4 Promising Developments Reported in Glaucoma Treatment Study

Park 06-06-16 ID-100313391 Tuomas_LehtinenGlaucoma patients in the Triangle may one day be able to quit using daily eye drops. This eye disease, caused by elevated pressure inside the eyes (intraocular pressure), typically is treated by daily eye drops or by surgery. Dr. Beth R. Friedland  closely follows glaucoma research and often consults on new drug clinical trials. A report published in May 2016, shows that a medicated ring placed on patients’ eyes can effectively reduce eye pressure for up to six months. Park Ophthalmology shares some of the key points about this research from this important article.

Here are four facts highlighted in a recent article on a new delivery system for glaucoma medication:

  • Daily treatment:Researchers and Ophthalmologists are concerned that some patients, especially the elderly, have trouble administering the daily eye drops used to lower intraocular pressures. If patients don’t use the drops daily, they can run the risk of vision damage. The research investigated whether a medicated silicone ring worn on the eye was as effective as daily eye drops. These rings eventually could replace the need for daily eye drops. An article about the research was published in Ophthalmology, the journal of the American Academy of Ophthalmology.
  • Six-month duration: The eye insert lasts for six months and is placed and removed by an ophthalmologist. This means patients can be assured that they will receive the right dosage daily without actually administering the drug themselves. This is important to note because many older patients with arthritis or memory issues are often at risk for missing the daily dose of eye drops.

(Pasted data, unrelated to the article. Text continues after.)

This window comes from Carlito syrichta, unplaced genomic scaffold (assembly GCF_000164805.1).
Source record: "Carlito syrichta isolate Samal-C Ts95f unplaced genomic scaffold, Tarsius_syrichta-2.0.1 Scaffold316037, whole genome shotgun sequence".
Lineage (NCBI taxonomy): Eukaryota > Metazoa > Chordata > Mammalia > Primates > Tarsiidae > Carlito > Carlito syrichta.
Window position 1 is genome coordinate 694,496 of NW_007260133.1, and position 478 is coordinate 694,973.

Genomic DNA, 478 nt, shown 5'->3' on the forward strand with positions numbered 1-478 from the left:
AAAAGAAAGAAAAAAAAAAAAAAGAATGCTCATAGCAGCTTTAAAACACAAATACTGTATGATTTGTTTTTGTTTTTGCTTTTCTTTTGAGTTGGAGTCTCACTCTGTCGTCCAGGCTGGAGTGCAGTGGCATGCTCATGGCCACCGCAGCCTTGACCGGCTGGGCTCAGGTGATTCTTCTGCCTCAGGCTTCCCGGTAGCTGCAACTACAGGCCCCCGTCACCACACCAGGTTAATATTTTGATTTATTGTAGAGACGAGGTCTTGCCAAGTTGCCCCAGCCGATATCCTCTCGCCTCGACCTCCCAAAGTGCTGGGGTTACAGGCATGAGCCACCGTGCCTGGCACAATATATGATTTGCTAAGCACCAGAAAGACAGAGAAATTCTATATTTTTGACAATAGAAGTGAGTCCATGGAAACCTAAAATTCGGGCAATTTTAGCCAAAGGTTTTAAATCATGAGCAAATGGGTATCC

• Lower eye pressures: Researchers found that after six months, patients with the silicone ring had lower eye pressures than those who used daily drops. The pressures were lower by about 20 percent from the beginning measurements for those patients using the silicone insert.
  • Phase 3 testing: Later this year, researchers plan to widen their testing to a larger number of participants. They also are hopeful that the silicone insert could eventually be used for treatment of other eye conditions, including allergies, inflammation and dry eye.

Even though glaucoma can be a frightening diagnosis, researchers are working to find better treatments for this condition. Beth R. Friedland M.D. stays current with new treatment options and her patients are encouraged to share their concerns with her. If there is a family history of glaucoma and one of our patients has yet to be evaluated for risk, contact Park Ophthalmology tomorrow to schedule an appointment for a complete eye exam.


Park Ophthalmology welcomes patients from all areas of the Triangle and offers a wide variety of specialized services including surgery for diseases of the eye, vision examinations, eye safety information, sports medicine protective eyewear and counseling, contact lenses and evaluation, and all types of ocular diagnosis and treatment. Many types of surgery are available, including cataract and laser surgery. We are here for you and your eye and overall health. Give us a call today!

This article about the vision care is brought to you by the professional team at Park Ophthalmology located in the Triangle Region of North Carolina.


The information contained in this blog article is intended solely for informational purposes and is not intended to be offered as medical advice.


Park Ophthalmology

5306 NC Highway 55, Suite 102 (adjacent to the RTP/ Research Triangle Park)

Durham, NC 27713

Office: 919 544 5375

Fax: 919 544 5829


Park Ophthalmology North

6512 Six Forks Road, Suite 105

Raleigh, NC 27615

919 846 6915

Office Manager Jenny Whitman, e-mail: parkeyemd@gmail.com.

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Photo: Tuomas_Lehtinen/Freedigitalphotos.net/


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